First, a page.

And so it goes, on and on and on. At the very time that the “flying saucer” business is going bankrupt, a respected astronomer, enraptured by an opportunity to exhibit his unlovely mug to the millions who stare at their boob-tubes every night, sets himself up as the pontiff of U.F.O.’s and misrepresents the facts about some supposed sightings of the devilishly elusive machines.19 Hysterical housewives, who have read all about the horrible Big Foots who lurk in the wilds of Montana and British Columbia, see one in Buena Park, California, right outside their apartment buildings. The saurian, left over from the Mesozoic, continues to paddle around in Loch Ness. A wily Japanese thinks pictures onto film in cameras. The Xerox Corporation, which markets second-rate copying machines and second-rate typewriters, magnanimously furthers the enlightenment of all mankind by providing drivel about haunted houses, jaunts aboard “flying saucers,” “Bermuda Triangles,” and similar slop for the edification of children in high schools — perhaps in the hope that with minds so primed with scientific learning they’ll be ready to buy a Xerox when they get out of school. On an arid plateau in Peru some persons resident there a thousand years ago scratched huge designs on the ground, obviously for the guidance of “astronauts” in space-craft from superior civilizations only a few light-years away from us. But I can’t go on. Read through the files yourself: your stomach is probably better than mine.

It is still widely believed by the uninformed public that college professors are, ex officio, educated and rational. The Skeptical Inquirer, Fall 1980, reported the results of an investigation to determine how many of these wise men believed the hokum about “Extra-Sensory Perception” to be established with a high degree of probability or absolute certainty. Here are the percentages of believers found in the several areas of study. Humanities, arts, and education, 73-79%. Social sciences, 66%. Natural sciences, 55%. Psychology, 34%. How many college professors carry garlic in their pockets as a protection against vampires has not yet been determined.

What worries me is that common sense seems to be dwindling to the point of extinction. The minds of men whom our contemporaries consider educated are regressing to the level of the most ignorant peasant on a Mediaeval manor. There is something terrifying in the spectacle of men who hold degrees in the genuine sciences and assemble vast arrays of elaborate scientific equipment to “prove” the authenticity of a “Holy Shroud,” and thus make it necessary to assemble more equipment and conduct long and painstaking research to prove what any half-way educated and rational man would have known from the very first. And the same sotie is performed whenever some prestidigitator claims that he can bend spoons by thinking about them. Is there any limit to the gullibility of “highly qualified scientists”?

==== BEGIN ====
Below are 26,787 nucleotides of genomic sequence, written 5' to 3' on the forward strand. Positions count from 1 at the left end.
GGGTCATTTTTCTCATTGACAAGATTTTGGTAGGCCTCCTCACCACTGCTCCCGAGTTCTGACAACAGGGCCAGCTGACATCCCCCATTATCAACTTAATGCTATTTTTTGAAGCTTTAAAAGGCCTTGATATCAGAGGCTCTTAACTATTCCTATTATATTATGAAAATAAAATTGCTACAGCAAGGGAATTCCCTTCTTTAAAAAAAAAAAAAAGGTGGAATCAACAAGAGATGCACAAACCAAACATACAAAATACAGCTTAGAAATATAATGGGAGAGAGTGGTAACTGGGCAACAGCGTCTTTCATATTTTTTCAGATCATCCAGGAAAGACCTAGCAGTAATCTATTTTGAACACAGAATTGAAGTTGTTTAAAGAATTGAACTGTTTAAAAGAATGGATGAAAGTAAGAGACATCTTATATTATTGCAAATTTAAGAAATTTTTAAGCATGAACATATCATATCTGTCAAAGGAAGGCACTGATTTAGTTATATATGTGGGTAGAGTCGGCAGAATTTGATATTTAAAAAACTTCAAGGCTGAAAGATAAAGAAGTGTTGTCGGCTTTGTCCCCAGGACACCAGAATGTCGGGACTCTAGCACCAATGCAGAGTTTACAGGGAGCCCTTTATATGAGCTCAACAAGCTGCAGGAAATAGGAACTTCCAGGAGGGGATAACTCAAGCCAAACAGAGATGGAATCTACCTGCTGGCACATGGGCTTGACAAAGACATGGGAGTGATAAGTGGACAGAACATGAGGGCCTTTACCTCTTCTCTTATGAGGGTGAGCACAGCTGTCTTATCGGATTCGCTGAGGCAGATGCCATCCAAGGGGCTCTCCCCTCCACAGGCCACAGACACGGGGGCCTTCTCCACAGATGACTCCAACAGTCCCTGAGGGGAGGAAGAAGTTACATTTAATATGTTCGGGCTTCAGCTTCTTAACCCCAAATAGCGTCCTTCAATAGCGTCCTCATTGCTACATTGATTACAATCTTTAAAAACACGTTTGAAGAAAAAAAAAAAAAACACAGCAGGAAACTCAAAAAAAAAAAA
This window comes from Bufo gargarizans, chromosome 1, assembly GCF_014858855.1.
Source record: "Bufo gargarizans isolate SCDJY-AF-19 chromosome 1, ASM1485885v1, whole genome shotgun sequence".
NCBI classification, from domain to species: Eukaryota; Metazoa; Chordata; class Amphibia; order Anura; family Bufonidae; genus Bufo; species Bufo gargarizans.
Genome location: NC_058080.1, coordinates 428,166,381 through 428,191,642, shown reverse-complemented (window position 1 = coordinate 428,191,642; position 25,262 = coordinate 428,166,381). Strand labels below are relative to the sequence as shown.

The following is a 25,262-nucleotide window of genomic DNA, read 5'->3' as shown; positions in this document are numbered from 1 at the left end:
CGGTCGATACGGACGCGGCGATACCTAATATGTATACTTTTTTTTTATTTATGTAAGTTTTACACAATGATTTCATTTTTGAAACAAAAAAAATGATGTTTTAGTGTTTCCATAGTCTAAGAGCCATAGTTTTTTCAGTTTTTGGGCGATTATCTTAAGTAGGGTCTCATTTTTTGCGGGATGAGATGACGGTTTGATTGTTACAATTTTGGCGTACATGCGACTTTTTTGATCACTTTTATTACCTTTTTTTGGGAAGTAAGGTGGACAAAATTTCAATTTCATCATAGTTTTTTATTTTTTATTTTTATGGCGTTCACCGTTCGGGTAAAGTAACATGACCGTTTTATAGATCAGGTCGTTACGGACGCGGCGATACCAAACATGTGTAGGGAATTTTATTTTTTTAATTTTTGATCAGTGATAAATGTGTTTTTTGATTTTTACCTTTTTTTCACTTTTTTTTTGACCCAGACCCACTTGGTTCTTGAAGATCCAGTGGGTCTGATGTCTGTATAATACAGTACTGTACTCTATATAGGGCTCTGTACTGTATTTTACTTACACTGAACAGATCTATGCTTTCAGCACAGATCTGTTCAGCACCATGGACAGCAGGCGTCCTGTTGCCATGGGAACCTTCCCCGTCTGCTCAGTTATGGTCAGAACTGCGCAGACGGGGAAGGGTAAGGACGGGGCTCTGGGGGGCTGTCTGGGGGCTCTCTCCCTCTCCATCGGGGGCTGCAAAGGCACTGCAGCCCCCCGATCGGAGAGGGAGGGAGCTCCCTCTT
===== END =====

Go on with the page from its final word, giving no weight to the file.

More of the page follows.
I sometimes have a vision of scores of great scientists and tons of elaborate and very expensive laboratory equipment assembled about a pond into which they drop horsehairs to determine whether the percentage that turn into tadpoles is significant by the binomial formula. If hairs from Standard-breeds don’t work, get some from Appaloosas. Then try Percherons and Arabians: their hairs may make tadpoles better. And no one can say that the hairs of horses do not turn into tadpoles until you have made exhaustive scientific tests of hairs from every known breed of horses — and then someone will turn up to prove that the negative results are all wrong, because tadpoles come from the hairs of horses who eat the variety of four-leaved clover that grows in a hidden valley in Afghanistan, so the assembled scientists and their equipment will start all over.

That vision of mine may be just a nightmare, of course, but perhaps I have a dynamic psyche with powers of precognition so that it can see through a time-warp into the next decade.

We are living in a time in which a large part of the “scientific community” is willing to believe that anything is possible and then try to prove it by “exhaustive tests.”

The hard-headed scientists of my youth are gone, like the mammoth (which, oddly enough, hasn’t been seen recently in Montana or Buena Park, California). Common sense and logic have become as obsolete as halberds and bustles.

I don’t know how this happened, but I think I can identify some contributory factors.

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Source: Liberty Bell publications; transcribed by Racial Idealism